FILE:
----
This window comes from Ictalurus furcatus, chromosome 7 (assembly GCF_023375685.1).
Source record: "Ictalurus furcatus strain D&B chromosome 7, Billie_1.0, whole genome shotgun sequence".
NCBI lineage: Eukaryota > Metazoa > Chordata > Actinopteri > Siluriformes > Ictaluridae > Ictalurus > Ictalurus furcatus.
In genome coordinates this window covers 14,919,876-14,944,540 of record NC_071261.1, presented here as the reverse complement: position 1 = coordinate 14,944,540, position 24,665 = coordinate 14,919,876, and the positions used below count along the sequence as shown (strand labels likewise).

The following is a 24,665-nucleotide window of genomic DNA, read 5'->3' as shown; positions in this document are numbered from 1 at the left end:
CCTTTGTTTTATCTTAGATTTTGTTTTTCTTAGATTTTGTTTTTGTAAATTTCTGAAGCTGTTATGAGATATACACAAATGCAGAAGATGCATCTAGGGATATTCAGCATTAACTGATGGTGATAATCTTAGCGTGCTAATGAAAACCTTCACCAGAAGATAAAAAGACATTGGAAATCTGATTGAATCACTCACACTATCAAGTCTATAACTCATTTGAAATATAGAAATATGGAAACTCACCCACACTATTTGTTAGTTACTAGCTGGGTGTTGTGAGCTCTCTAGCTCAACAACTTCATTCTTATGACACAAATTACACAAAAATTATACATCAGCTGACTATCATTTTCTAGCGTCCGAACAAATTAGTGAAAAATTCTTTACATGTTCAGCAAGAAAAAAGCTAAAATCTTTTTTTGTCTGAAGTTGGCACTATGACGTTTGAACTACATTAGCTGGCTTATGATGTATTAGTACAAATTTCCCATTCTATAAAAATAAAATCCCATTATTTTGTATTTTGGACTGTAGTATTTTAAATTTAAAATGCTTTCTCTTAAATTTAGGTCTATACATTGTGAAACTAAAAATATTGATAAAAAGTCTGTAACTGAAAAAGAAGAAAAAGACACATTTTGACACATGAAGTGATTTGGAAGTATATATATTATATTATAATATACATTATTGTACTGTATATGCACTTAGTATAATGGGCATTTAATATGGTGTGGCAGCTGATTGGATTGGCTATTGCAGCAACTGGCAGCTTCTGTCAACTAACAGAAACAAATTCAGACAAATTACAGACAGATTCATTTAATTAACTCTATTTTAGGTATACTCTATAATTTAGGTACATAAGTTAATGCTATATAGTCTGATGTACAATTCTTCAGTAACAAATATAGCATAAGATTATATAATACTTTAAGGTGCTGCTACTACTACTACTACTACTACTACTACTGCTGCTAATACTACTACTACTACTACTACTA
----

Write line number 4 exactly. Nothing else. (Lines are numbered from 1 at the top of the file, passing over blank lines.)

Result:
In genome coordinates this window covers 14,919,876-14,944,540 of record NC_071261.1, presented here as the reverse complement: position 1 = coordinate 14,944,540, position 24,665 = coordinate 14,919,876, and the positions used below count along the sequence as shown (strand labels likewise).